Thursday, April 24, 2014

Teaching thoughts - using imagery

In my classes, I use a lot of imagery to help my students engage their creative bodies and minds. Imagery provides the opportunity to sense, feel, and sometimes even "see" the intended goal.

In my own dance practice, I also use imagery to "see" what I'm drawing in space, or to add texture to my movement qualities. Imagery allows me to drop into the psychology of the work - connecting my thinking body and my dancing mind.

One of the images that I've been using recently is that of a helium balloon with a weighted anchor point. Head = balloon. Spine = string. Pelvis = weighted anchor. The head floats on top of the spine, like the balloon. The string/spine allows the balloon/head to anchor, but the string/spine is soft, flexible, and mobile. The weight anchor/ tail-sacrum-pelvis grounds the string and the spine, allowing them to float and move, (and celebrate and dance) without leaving the earth. The counter-energy of the helium balloon and the weighted anchor keep the string straight and supported from the top and bottom.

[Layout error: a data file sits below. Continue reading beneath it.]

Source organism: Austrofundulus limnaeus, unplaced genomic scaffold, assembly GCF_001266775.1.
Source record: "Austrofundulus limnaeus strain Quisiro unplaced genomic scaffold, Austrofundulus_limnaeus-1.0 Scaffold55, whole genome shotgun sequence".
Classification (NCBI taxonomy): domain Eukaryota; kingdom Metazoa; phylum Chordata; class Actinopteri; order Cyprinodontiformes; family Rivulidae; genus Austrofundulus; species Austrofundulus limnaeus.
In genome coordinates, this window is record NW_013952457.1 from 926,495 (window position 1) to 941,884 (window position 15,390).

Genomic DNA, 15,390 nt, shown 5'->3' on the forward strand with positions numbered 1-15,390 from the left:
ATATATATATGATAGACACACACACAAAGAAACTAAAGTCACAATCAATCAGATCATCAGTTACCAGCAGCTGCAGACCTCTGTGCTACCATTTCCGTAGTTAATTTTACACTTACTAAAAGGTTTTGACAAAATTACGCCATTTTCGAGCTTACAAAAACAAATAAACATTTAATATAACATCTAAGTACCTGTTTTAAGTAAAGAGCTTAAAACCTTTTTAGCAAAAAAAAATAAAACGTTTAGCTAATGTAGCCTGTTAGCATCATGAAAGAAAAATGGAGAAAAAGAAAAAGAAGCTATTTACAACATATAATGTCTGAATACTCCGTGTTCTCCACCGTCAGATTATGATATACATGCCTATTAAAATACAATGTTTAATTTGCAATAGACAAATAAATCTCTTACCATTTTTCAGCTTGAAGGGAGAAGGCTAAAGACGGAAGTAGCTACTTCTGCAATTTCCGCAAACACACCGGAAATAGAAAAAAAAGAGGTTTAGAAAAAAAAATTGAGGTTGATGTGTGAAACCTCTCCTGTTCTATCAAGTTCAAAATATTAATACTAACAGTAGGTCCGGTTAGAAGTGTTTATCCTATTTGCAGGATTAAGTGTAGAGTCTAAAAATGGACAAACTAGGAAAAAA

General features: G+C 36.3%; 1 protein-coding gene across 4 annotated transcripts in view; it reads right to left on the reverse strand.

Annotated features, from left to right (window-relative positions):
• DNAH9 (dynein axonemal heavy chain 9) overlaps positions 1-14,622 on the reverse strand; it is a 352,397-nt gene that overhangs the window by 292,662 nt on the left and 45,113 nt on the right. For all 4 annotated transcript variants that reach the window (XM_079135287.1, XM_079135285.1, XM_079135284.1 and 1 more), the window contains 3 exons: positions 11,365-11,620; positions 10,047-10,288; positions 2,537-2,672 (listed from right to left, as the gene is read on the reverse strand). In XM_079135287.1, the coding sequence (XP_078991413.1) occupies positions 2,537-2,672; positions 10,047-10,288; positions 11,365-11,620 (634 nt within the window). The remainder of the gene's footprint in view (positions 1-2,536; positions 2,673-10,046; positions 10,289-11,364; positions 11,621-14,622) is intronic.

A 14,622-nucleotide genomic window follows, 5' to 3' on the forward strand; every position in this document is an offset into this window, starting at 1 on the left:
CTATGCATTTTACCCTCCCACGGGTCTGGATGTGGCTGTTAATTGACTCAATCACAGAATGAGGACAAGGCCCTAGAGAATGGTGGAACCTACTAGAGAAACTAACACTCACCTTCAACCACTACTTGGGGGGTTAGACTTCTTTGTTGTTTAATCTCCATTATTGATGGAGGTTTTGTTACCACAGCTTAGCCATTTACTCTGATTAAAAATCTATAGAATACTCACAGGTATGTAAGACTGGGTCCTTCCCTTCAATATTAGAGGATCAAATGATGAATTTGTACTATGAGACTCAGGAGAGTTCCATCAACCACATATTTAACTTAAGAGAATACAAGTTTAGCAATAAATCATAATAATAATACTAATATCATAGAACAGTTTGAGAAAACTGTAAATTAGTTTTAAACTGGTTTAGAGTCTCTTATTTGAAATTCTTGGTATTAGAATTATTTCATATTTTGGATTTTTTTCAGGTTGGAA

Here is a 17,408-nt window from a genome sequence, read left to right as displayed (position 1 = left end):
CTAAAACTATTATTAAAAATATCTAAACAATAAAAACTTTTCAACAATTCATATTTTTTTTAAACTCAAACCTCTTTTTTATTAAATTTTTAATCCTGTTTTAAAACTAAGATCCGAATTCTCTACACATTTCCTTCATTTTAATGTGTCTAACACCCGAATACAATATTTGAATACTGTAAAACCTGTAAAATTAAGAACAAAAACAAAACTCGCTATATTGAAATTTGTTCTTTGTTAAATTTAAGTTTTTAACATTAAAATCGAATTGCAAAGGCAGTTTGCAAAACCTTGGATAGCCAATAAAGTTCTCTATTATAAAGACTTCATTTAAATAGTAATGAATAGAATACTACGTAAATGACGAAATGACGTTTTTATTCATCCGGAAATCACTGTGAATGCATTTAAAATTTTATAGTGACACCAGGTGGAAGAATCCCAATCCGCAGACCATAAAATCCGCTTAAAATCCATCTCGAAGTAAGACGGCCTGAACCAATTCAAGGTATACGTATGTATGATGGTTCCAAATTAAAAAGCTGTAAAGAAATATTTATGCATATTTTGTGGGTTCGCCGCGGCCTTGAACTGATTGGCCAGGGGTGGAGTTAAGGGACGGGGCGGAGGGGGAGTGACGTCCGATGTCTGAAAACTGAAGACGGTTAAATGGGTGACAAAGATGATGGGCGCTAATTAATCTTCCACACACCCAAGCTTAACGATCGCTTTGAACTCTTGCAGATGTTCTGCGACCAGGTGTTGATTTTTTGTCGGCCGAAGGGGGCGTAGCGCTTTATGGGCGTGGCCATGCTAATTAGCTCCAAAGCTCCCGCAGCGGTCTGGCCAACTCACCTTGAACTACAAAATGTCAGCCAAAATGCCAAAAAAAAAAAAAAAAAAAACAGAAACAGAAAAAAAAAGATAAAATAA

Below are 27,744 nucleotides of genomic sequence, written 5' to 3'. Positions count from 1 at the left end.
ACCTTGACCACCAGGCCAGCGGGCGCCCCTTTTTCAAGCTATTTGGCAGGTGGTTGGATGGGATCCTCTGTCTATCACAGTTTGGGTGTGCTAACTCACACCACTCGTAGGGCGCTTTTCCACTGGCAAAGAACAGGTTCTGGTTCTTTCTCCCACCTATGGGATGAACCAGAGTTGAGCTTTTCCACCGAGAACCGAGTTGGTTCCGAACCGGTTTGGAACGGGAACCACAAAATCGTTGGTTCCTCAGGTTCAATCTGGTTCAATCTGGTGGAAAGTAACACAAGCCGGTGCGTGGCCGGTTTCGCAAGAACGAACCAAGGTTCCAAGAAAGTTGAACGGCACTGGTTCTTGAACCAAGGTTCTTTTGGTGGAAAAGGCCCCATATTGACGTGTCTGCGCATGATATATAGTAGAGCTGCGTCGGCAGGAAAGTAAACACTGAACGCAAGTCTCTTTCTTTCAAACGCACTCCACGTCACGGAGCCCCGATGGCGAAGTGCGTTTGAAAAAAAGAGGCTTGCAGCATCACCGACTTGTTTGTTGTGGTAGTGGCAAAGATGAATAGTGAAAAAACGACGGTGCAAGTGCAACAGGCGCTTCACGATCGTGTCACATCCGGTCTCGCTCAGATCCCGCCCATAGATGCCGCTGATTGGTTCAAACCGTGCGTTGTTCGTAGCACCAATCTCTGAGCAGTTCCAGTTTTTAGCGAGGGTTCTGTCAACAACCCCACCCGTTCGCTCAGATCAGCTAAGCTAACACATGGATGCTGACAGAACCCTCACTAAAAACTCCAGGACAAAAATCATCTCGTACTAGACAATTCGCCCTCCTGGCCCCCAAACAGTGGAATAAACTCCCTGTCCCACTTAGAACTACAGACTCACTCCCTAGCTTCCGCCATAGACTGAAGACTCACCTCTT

Often, dancers are encouraged to "lift out of the pelvis" or "lift up" - or "project out" into the space or "project up". These cues may come from a place of encouraging the dancer not to look down or send their weight and energy down, but may also have the undesired effect of the dancer placing all of her attention/ emphasis in one direction - now up, instead of down. Dance, like life, requires a balance and an equal pull from opposing forces. I've been experimenting with imagery that encourages a direction of both up and down.

What works for you? What images have you tried?

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